private void MyLongRunningTask()

{

// Long running task, simulated with a sleep of 1000 seconds

      Thread.Sleep(1000000);

 

}

 

public delegate void LongTaskInvoker();

 

private void btnGetData_Click(object sender, System.EventArgs e)

{

      LongTaskInvoker myInvoker = new LongTaskInvoker(MyLongRunningTask);

/* No callback is required so first argument is null, no callback method is required hence no additional information is needed hence second argument is null */

myInvoker.BeginInvoke(null, null);

}

 

BeginInvoke() is a simple way to assign some work to a different thread. The .NET Framework allows you to call any method asynchronously by defining a delegate with the same signature as the method you want to call; the common language runtime automatically defines BeginInvoke and EndInvoke methods for this delegate, with the appropriate signatures.

The BeginInvoke method has the same parameters as the method you want to execute asynchronously, plus two additional parameters – a callback delegate and other information in an object (which will be available to callback method). BeginInvoke returns immediately and does not wait for the asynchronous call to complete. BeginInvoke returns an IasyncResult, which can be used to monitor the progress of the call.

Now this seems to work fine until we have a scenario where we want our asynchronous task to keep updating the UI about its processing. For instance suppose we have a long running task which calls a Web Service to get some data and then it do some calculations. The requirement is to keep the UI updated about the processing stage of this task, say we want to show messages like “Connecting to web service”, “Data returned by web service”, “Calculation stage 1”, “Calculation stage 2”,…..“finished processing”.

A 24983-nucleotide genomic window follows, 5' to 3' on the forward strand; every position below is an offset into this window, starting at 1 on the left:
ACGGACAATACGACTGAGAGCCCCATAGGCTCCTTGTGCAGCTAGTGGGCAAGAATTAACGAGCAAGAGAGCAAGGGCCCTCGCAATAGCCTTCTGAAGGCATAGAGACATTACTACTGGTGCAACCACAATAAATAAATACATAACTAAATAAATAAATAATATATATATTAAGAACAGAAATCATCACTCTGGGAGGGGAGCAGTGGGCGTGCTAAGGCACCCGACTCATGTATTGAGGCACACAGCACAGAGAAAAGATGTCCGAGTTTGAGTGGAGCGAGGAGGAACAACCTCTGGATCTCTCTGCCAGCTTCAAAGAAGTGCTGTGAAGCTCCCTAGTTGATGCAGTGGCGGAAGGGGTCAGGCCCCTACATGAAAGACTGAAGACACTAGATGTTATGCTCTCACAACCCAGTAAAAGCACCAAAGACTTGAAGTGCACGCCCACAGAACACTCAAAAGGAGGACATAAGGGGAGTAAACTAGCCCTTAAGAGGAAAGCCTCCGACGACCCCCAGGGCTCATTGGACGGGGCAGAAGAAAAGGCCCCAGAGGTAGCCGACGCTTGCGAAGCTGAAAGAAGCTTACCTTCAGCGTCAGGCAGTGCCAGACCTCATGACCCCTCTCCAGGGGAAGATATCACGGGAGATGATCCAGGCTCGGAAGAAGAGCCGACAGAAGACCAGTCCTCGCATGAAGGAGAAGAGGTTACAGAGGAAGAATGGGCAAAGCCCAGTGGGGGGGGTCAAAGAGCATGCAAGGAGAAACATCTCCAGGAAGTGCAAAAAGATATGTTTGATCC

In an attempt to implement this requirement we will modify the MyLongRunningTask as follows:

  

private void MyLongRunningTask()

{

      // Long running task, simulated with a sleep of 1 second in a loop

      ShowWorkerMessage("Starting Long Running Task");

      for(int i = 0; i<1000; i++)

      {

            Thread.Sleep(1000);

            ShowWorkerMessage("Task Stage: "+ i.ToString());

      }

      ShowWorkerMessage("Completed Long Running Task");

}

 

public void ShowWorkerMessage(string message)

{

      lblMessage.Text = message;

}

 

Now here we are in trouble with this code – can you guess what? Yes it is a violation of statement – “The STA model requires that any methods on a control that need to be called from outside the control's creation thread must be marshaled to (executed on) the control's creation thread”. With BeginInvoke() call the MyLongRunningTask() executes on a different thread than UI thread. So it can not directly call ShowWorkerMessage() as it in turn updates the window form control (lblMessage). To solve this issue we modify the MyLongRunningTask() implementation as follows.